"Anything that has the potential for good almost always has the potential for damage and danger as well," Elder Holland said, explaining that the contemporary world will have to wrestle with the fact that there is absolutely no restriction on what can be posted on the Internet. "Any man, women, or child with a few dollars and a little software can be a publisher on the Internet. And they can `print' virtually anything they want."

He encouraged Church members to approach their use of the Internet as they would any other medium - based on the fundamental principles of the gospel.

If this technology is in the home, parents should jump in and enjoy the blessings of it with their children - teaching them edifying ways to use it. "I would participate with my children, having fun with them and guiding their use of it creatively and constructively. I would learn with my children and I would find all the righteous, edifying ways I could to enjoy the computer," he said.

In a world where people have so many choices, hear so many voices, and can turn on so many machines, Elder Holland said it is ever-important that Church members remember the 13th Article of Faith.

"We believe in being honest, true, chaste, benevolent, virtuous and in doing good to all men. . . . If there is anything virtuous, lovely, or of good report or praiseworthy, we seek after these things," he read from the scriptures.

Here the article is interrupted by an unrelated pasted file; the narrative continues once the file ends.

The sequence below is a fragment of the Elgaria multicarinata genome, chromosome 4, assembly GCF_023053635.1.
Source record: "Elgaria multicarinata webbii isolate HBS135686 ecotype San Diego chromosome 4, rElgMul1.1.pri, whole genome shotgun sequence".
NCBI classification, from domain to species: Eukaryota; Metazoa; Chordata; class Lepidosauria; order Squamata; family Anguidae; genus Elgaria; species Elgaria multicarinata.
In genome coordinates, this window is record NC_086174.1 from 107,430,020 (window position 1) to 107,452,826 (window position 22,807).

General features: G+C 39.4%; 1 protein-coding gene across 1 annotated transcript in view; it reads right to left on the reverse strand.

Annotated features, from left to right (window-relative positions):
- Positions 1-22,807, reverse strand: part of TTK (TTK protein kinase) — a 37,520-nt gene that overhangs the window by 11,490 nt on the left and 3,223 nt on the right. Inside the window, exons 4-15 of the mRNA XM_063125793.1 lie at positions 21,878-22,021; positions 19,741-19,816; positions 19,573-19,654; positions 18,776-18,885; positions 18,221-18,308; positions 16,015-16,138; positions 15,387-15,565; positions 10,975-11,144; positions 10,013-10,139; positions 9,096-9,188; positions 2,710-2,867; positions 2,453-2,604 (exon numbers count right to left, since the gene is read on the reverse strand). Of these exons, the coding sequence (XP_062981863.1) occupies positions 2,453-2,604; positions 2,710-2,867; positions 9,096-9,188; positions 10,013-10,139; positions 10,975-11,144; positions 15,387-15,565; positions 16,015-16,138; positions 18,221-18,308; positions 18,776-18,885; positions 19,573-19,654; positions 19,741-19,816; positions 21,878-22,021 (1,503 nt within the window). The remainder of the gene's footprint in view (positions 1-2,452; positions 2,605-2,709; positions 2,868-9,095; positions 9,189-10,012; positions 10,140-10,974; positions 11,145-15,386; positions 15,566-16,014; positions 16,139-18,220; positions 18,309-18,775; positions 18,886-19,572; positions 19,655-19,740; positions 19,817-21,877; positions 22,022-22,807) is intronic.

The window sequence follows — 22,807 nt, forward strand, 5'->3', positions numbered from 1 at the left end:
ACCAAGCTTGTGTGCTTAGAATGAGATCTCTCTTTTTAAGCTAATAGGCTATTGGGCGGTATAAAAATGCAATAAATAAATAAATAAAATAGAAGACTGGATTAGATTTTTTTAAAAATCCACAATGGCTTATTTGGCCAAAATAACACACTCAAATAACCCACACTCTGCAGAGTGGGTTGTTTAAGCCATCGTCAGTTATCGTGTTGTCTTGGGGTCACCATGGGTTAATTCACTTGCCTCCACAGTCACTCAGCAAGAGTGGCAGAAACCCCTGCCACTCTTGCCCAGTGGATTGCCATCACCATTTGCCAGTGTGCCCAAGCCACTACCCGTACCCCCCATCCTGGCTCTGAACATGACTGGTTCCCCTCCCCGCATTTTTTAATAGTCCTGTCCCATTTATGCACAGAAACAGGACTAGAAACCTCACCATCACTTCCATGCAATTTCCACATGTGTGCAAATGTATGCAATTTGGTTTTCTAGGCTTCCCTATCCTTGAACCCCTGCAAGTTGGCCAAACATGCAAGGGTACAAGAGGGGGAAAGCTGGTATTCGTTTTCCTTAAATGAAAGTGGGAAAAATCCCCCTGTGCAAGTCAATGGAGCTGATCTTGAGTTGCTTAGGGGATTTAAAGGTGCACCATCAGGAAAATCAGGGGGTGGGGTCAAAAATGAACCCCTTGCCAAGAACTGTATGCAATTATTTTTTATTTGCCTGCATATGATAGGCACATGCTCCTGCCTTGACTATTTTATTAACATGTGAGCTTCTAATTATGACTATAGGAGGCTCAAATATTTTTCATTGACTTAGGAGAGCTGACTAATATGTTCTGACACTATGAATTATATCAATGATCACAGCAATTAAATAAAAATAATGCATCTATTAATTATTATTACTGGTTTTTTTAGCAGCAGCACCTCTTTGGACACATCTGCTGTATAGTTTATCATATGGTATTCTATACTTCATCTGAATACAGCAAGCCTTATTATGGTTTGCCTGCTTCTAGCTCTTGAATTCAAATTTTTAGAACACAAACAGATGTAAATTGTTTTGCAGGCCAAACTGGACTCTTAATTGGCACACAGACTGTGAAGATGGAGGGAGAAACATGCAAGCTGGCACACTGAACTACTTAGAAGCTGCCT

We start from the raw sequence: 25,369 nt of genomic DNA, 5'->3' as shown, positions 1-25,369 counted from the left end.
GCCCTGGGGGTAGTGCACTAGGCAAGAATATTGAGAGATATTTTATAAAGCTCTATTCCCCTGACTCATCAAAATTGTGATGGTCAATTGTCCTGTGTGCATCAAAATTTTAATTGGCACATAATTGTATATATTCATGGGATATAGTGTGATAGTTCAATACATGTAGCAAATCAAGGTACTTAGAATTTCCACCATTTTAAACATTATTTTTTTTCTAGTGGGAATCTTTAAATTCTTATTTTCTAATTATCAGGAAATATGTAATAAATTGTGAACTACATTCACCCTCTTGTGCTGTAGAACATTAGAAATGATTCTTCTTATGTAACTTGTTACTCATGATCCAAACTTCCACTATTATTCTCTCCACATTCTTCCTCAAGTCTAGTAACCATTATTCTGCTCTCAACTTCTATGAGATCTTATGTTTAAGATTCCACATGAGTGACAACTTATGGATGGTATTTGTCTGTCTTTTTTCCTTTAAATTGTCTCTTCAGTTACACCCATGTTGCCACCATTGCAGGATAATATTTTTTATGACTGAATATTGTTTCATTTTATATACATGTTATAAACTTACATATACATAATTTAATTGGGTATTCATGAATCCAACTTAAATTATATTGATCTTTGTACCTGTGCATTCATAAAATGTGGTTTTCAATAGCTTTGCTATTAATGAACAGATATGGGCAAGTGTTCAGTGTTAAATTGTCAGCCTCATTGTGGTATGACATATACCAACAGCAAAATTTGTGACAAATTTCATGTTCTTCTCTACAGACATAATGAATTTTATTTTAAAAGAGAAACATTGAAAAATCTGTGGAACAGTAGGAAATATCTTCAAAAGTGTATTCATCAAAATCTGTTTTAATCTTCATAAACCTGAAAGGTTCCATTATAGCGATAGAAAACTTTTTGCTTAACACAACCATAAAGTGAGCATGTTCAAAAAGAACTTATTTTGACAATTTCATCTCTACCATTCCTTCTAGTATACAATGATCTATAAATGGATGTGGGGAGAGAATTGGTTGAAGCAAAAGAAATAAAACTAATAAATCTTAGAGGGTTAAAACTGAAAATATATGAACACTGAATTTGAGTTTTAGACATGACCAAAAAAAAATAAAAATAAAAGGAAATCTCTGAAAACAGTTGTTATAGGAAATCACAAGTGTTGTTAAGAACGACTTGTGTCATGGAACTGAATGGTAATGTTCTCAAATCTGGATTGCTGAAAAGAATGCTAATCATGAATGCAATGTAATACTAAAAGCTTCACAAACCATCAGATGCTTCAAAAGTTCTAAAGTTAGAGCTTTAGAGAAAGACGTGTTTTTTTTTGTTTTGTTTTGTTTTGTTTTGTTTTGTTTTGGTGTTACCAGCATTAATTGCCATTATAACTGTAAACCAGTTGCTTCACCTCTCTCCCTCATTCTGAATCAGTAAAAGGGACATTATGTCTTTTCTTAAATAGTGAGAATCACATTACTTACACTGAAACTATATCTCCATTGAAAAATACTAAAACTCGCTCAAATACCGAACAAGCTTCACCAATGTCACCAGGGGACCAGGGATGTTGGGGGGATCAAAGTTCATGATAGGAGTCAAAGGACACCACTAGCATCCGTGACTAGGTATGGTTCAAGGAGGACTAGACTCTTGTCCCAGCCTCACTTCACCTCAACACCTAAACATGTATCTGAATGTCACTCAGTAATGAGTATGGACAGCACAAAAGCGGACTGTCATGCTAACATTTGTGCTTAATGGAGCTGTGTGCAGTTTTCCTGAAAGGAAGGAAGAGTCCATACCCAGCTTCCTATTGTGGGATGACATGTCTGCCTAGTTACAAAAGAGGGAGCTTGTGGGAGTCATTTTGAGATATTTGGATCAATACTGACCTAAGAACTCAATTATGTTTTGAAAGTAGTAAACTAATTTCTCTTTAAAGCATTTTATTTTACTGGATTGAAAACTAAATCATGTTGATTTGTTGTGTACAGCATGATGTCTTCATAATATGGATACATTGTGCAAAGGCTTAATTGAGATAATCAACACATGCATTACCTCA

Elder Holland cautioned members to seek to distinguish good from the bad as they use the Internet, just as they should in every other form of media.

He said the fact that anyone can have a home page was one more reason for the Church to have an official presence on the World Wide Web. "We have Relief Societies and Elders Quorums with their own home page. We have returned missionaries with their own home page. We have freshmen at BYU with their own home page."

Not wanting to minimize the joy Church members find in sharing athletic scores, favorite recipes, missionary reunions and single-adult dating services on the medium, Elder Holland said the Church felt it was important for others to know that these individuals are not speaking officially for the Church. "When it comes to official doctrine and policy, we would rather tell our own story than have somebody try to tell it for us."

Even as they develop more materials and better uses for their home page, Elder Holland said Church leaders feel no compulsion to be leaders in the field or to compete with the corporate world for the "hottest home page in the industry."

"We are in this to stay," he said. "We will measure our delivery and our message, trying to do this as wisely and as well as we do other things in the Church."

And, Elder Holland speculates that the day certainly could come when Internet access could be part of every meetinghouse library in the Church, or that multiple Church sites could interact with one another.

He emphasized, however, that at present the Church does not intend to use the Internet as a primary medium of communication with its members, simply because most of then do not have Internet access. For now, he continued, the Church is simply taking deliberate steps to make certain "that those who wish to know more about us receive accurate information."

The Internet, he said, is just one part of "the wonderful frontier that stretches out ahead of us in this, the greatest of all dispensations. As individuals, as families, and as a Church we need to use it to bless the lives of people and further the work of the Lord."